Pirates’ Unique Window of Opportunity

by M.C. Antil on February 12, 2011

Could things be finally looking up in Pittsburgh?  And could at long last the light at the end of the Pirates’ deep, dark tunnel be something other than an oncoming train?

Pirate General Manager Neal Huntington

Consider: In acquiring Shaun Marcum and Zack Greinke for a gaggle of talented young players, the Milwaukee Brewers have basically pushed their future toward the center of the table and declared, “All in.”

Though not quite the to the same degree, with the Matt Garza deal the Chicago Cubs have likewise mortgaged a big chunk of their future in what appears to be a last ditch effort to squeeze a championship out of the club’s core of aging stars, each of whom seems to grow more and more irrelevant each year.

Meanwhile, last week Keith Law of ESPN.com rated the Houston Astros as the 27th best minor league system in all of baseball; which is another way of saying the 4th worst.

Tony Sanchez: Future All Star?

And Baseball America, which every April ranks all the teams in baseball, top to bottom, on the basis of organizational talent, had the St. Louis Cardinals ranked 29th out of 30 clubs.

In the NL Central, only the defending champion Cincinnati Reds remain somewhat stocked with young talent on both the major and minor league level.

What all this means, of course, is that after years of playing whipping boy to their rivals in the game’s junior varsity division, lo and behold, the poor, pitiful Pirates have stumbled upon a window of opportunity to once again become (gulp) relevant.

Jameson Taillon

The question remains, however, will they take advantage of it?

Based on their recent history, that clearly remains to be seen.  But this much is certain: with budding stars like Pedro Alvarez, Neil Walker, Andrew McCutchen, and Jose Tabata, there’s a core of very young and very talented position players already in place in Pittsburgh.  And those four will probably be joined at some point this year (or next) by a fifth potential All Star, catcher Tony Sanchez, the club’s 2009 first round draft pick.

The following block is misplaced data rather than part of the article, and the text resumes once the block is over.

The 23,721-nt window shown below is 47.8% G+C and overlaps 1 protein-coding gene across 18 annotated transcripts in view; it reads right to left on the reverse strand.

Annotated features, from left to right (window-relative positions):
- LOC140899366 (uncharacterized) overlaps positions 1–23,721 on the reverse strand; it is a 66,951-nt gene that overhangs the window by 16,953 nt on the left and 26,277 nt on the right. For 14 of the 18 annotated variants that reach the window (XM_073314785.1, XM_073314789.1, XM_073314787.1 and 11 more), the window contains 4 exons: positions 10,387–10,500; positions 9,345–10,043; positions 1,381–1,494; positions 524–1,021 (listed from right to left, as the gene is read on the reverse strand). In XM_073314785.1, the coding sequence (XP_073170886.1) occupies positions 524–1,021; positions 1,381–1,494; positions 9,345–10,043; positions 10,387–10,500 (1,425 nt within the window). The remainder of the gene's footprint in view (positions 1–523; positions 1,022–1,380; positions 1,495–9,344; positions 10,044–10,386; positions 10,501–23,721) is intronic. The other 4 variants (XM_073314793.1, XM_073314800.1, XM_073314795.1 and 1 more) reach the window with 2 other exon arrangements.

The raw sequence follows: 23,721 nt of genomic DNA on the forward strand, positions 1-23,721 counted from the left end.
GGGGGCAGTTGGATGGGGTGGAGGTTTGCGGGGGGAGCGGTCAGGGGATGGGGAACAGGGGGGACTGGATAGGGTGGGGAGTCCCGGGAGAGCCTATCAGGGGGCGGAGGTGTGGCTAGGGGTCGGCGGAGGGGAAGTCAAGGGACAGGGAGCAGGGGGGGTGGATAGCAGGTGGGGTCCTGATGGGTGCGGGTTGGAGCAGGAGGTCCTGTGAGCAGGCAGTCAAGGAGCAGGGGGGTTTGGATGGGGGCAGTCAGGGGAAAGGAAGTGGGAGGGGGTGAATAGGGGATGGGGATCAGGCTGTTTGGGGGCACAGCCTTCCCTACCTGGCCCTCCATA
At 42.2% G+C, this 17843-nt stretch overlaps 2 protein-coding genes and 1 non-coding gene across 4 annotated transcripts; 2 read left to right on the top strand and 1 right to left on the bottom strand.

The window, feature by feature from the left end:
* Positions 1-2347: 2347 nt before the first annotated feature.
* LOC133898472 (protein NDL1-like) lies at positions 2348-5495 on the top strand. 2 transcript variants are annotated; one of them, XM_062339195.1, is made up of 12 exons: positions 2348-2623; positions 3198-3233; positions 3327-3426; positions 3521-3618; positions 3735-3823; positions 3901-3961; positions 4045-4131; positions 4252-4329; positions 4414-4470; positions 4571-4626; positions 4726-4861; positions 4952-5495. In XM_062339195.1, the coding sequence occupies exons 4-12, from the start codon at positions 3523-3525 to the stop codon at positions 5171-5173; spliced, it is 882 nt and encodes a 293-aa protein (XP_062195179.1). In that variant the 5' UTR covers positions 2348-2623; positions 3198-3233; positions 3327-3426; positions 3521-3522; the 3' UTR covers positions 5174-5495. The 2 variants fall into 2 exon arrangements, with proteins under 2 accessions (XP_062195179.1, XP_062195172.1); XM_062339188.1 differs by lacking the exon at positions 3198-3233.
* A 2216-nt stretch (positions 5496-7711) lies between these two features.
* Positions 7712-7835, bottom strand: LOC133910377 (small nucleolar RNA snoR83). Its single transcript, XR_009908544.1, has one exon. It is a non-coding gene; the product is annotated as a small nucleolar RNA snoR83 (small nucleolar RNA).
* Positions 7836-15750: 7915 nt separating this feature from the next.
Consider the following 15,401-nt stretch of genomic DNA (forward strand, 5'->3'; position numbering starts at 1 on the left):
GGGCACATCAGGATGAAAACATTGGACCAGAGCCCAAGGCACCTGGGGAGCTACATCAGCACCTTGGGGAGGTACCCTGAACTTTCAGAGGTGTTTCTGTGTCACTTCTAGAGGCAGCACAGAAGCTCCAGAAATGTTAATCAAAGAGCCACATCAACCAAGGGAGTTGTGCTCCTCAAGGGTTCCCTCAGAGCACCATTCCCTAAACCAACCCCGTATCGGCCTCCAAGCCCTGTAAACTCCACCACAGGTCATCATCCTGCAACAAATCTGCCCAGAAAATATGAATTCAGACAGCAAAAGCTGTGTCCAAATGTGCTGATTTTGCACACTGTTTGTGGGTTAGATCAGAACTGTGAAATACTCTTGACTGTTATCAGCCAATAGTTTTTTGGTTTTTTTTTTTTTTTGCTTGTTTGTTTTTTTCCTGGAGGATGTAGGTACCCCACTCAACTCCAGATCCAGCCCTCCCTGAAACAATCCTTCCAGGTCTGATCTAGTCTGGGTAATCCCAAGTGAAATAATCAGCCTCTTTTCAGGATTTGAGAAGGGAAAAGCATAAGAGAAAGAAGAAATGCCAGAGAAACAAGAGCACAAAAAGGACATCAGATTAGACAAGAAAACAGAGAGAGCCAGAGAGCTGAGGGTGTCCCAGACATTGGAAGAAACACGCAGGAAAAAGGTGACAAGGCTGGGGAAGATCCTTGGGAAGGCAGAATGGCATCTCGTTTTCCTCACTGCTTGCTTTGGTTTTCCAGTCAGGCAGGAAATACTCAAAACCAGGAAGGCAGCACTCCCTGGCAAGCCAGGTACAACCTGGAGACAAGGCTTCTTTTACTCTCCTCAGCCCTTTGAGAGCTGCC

But the $64K question is, can the Bucs finally build a pitching staff?  Or more to the point, can they do it — unlike they’ve tried to do every year since Sid Bream lumbered home just ahead of Barry Bonds’ throw — by scouting, signing and developing  the kind of high-ceiling, high-impact power arms that win championships? 

After so many years of cozying up to soft-tossers and bargain-basement pitch-to-contact guys like Zach Duke, Josh Fogg, Tom Gorzelanny and Paul Maholm, it seems as though a light has finally gone on in the head of the Pittsburgh front office.  Last June GM Neal Huntington spent three high draft picks and millions in bonus money on three prep stars with ridiculously live arms, the best of whom, Jameson Taillon, has electric, top-of-the-rotation stuff. 

Then just before the deadline, he flipped reliever Octavio Dotel for one of the liveliest young arms in the Dodger system, James McDonald.

Neal Huntington bears watching this season as much as any GM in the game.

Huntington is still a long way from where Dayton Moore finds himself in Kansas City this spring, or where Jon Daniels found himself two years ago in Texas — namely, with a slew of young power arms just a thumb scratch away from the big leagues — but he’s getting there.

That’s why Neal Huntington bears watching this season as much as any GM in the game.  Because, given his core of young position players and the nice head start he’s got on building an arsenal of young power arms, any move he makes in 2011 — including the very first pick of the free agent draft — that doesn’t somehow net him at least one more kid with swing-and-miss stuff will have to be considered a mistake. 

James McDonald

Will the Bucs win in 2011, or even contend?  Not a chance. 

But this coming season presents Huntington with a golden opportunity to get a leg up on the suddenly prospect-poor NL East, while at the same time adding to a pool of young talent that could keep his club in contention for years to come. 

And because virtually every other GM in his hotly contested division is entering 2011 in win-now mode, that window — at least for the first few months of the season anyway — is as wide open as it’s been in decades. 

Now, let’s just see what he does with it.

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